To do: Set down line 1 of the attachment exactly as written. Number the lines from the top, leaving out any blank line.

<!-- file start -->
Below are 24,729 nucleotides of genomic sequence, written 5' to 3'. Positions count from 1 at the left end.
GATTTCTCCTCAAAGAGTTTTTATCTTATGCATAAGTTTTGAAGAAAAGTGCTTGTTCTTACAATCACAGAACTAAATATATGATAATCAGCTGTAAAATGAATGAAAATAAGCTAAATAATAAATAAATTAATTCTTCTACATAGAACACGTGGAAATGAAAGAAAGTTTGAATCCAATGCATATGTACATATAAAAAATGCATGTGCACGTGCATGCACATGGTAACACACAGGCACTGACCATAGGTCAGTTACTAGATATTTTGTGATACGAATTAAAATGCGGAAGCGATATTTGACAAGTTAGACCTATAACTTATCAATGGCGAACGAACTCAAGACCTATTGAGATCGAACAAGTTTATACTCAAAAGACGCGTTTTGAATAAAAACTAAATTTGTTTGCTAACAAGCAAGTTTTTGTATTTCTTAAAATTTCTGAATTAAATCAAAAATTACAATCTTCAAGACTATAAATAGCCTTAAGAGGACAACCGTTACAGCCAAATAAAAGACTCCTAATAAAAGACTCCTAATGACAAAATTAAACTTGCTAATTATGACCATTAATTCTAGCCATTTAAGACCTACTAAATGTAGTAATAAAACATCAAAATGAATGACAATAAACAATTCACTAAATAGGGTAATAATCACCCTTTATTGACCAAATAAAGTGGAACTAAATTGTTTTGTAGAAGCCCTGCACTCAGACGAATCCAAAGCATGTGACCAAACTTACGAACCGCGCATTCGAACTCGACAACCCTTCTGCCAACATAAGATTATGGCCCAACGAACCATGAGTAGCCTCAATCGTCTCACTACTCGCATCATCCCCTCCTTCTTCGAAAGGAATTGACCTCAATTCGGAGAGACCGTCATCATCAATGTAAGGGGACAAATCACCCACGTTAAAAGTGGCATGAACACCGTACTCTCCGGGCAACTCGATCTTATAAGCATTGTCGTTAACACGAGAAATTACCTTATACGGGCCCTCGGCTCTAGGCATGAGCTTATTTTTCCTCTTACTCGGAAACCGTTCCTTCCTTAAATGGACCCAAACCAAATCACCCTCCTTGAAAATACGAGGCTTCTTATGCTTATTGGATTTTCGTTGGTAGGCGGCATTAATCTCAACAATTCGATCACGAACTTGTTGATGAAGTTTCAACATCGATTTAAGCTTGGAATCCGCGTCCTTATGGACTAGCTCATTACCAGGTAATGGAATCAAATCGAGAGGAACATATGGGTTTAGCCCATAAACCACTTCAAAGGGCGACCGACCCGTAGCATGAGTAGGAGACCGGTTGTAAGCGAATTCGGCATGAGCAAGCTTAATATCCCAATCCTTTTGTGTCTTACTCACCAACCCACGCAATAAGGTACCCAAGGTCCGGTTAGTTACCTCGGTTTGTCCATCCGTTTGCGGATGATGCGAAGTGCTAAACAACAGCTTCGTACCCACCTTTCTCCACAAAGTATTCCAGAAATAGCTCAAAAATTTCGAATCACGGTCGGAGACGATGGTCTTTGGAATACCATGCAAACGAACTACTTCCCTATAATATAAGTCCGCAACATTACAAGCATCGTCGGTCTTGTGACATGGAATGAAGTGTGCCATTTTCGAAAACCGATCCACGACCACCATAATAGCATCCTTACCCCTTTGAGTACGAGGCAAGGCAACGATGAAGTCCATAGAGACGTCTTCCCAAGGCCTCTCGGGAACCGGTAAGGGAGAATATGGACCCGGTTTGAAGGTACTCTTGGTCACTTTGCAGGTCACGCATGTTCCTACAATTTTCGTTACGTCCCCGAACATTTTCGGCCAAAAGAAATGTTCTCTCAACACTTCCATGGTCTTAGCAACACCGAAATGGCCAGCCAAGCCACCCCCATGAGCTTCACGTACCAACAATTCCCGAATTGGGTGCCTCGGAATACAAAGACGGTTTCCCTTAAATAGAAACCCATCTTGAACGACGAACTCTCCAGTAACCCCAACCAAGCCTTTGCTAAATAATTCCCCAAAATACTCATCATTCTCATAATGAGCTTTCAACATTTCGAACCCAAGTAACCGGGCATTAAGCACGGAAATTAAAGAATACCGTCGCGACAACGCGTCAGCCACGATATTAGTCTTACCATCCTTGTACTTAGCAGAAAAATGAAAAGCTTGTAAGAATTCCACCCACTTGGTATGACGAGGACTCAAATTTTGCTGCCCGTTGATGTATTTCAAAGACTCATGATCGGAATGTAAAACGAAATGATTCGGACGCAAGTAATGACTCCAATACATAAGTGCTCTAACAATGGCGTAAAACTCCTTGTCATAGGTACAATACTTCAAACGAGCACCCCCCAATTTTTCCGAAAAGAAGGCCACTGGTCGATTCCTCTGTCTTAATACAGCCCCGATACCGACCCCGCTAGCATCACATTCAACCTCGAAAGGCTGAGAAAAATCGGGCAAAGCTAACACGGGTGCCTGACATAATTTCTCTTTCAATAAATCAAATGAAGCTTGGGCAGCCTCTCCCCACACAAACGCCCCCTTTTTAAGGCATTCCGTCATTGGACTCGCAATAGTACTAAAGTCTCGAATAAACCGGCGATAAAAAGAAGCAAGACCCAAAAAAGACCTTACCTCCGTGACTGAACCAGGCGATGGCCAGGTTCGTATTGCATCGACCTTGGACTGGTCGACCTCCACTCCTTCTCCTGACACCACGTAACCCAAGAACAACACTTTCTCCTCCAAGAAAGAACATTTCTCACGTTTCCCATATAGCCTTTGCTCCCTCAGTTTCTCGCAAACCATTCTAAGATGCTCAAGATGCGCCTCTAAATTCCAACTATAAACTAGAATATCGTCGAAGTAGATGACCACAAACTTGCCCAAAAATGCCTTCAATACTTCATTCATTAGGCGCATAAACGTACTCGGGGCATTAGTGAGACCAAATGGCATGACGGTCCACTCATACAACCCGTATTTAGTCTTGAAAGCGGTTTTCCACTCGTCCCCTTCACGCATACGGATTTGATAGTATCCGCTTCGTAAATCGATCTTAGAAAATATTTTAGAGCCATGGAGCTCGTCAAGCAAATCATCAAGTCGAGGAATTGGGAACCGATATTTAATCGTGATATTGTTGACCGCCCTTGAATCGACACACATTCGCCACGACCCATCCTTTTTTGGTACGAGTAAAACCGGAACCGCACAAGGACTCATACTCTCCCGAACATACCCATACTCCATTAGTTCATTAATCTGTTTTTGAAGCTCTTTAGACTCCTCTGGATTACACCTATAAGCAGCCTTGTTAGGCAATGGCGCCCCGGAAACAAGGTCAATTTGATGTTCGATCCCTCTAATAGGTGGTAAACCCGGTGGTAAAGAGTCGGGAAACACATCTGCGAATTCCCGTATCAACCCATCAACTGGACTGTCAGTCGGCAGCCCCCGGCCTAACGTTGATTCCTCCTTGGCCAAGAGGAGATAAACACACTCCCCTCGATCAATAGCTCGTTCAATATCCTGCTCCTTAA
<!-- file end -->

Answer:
Below are 24,729 nucleotides of genomic sequence, written 5' to 3'. Positions count from 1 at the left end.